A 32-year-old man, is already 30 minutes late for his meeting because of getting stuck in heavy traffic jam. A person named Raj is driving another car behind him keeps honking and tells him to keep moving. Suddenly he gets out of his car and goes toward Raj, abuses him and punches him. People nearby gather around and try to take control of the situation. After a while, he looks around feeling embarrassed and regretting his actions telling himself “I don’t know what has gotten into me and I did not mean to do it”. He believed that his actions were not under his control and that he overreacted aggressively because he was under stress. People may have experienced or observed similar incidences on Indian roads.
Many a time people become so aggressive that they do not respond in their usual way. Some common examples include slamming doors, breaking things, shouting, abusing and having outbursts that create an unpleasant and toxic environment. People tend to have a short-term memory of such episodes, which results in regret and disappointments about their undesired behaviour. Loss of control over emotions often creates distress amongst relationships and results in a stressful environment. Those who are more vulnerable to emotional hijacking, tend to behave and express their emotions through impulsive deliberations.
Daniel Goleman in 1996 coined the term “Amygdala Hijacking” for the first time in his book Emotional intelligence: why it can matter more than IQ. According to him, overreacting on emotion is known as “Emotional hijacking” or “Amygdala hijacking”.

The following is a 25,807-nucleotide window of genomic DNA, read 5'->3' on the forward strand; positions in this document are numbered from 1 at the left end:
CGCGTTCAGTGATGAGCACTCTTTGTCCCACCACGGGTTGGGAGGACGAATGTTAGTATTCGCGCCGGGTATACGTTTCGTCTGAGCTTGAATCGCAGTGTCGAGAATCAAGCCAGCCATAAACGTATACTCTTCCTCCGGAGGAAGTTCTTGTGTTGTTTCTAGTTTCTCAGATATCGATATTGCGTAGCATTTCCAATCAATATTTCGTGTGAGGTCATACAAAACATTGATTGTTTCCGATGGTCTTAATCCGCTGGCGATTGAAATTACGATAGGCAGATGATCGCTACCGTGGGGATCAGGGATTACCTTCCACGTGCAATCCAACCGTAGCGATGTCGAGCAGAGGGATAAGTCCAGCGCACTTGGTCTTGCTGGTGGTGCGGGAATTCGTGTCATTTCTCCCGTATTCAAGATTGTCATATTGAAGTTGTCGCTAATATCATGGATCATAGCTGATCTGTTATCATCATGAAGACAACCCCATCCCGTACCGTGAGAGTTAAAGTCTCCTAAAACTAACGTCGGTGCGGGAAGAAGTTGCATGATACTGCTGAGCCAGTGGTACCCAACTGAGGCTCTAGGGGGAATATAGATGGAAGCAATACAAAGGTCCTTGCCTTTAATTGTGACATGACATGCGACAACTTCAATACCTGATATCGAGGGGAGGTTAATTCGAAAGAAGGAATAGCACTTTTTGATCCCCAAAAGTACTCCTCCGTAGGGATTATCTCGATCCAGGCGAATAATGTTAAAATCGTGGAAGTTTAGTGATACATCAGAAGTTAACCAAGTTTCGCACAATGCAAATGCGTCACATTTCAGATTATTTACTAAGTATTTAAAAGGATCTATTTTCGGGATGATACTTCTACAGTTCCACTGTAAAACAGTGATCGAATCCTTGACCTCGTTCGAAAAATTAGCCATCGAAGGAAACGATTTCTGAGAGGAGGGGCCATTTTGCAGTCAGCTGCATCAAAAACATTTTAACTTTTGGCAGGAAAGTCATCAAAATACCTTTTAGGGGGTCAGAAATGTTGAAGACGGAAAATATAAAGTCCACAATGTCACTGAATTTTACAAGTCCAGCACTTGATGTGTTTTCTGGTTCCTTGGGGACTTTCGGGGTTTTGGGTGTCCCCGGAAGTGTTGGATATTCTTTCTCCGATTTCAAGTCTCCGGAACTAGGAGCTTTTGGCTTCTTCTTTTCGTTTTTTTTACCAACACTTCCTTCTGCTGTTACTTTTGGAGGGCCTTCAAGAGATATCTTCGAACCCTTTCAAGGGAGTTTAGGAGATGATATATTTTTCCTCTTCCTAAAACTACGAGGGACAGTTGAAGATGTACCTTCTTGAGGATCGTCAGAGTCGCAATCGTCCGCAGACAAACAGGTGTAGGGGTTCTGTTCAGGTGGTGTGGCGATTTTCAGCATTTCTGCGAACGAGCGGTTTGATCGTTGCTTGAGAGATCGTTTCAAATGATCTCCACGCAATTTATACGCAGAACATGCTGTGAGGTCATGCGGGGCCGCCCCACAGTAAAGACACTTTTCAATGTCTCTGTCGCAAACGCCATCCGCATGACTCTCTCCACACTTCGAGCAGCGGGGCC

Emotional Hijacking occurs when the primitive part of the emotional brain known as ‘amygdala’ hijacks the rational part of the brain known as the ‘neocortex’. Information from the outside world directly goes to the thalamus that sends direct signals to amygdala to perceive the situation as threatening or non-threatening. The amygdala plays a major role in controlling of the sympathetic nervous system and preparing us for a fight, flight or freezing response. When the threatening or stress giving situation is perceived, neurons of the emotional brain start firing milliseconds earlier than that of rational brain, thus hijacking all the areas of the brain and controlling behaviour. By the time people consciously become aware of the surrounding, the process of outburst had already created unwanted damage.
The explosion may be identified as the sudden onset of outburst that may include an episode of aggression, fear, obsession, self-harm or others harm. The action is sudden and lasts for about few seconds. After this course of action, one is left with nothing but regret!
Now, the question is ‘WHAT TO DO WHEN EMOTIONAL HIJACKING TAKES PLACE?’
Psychologists believe that developing Emotional Intelligence may help in dealing with emotional hijacks.The best way is to be aware of our emotions and manage it systematically. When realizing a ‘hijack’ is about to occur, it is better to move away from the place of the trigger or snapping out of that situation for a while. Then, it is recommended that one starts relaxing their tensed muscles. This is the best way to normalize bodily changes. This can be done by practising deep breathing muscle relaxation exercise. Taking in a breath slowly and gradually, holding it for 5 sec and then slowly exhaling it.
In succession, naming the emotion can be done by calling out aloud, for example- “I am angry”, “I am sad” or “I am hurt”. This will help to force our rational brain to take appropriate action over the activity of the emotional brain.
Once the body is under control, asking oneself about what caused this emotion and why this situation caused it could help in rationalizing and justifying the emotions that were experienced. For the latter, one may also identify and document situations that triggered these outbursts and identify alternative actions that can be taken if similar situations arise again. This may be most useful for people who are victims of emotional hijacking.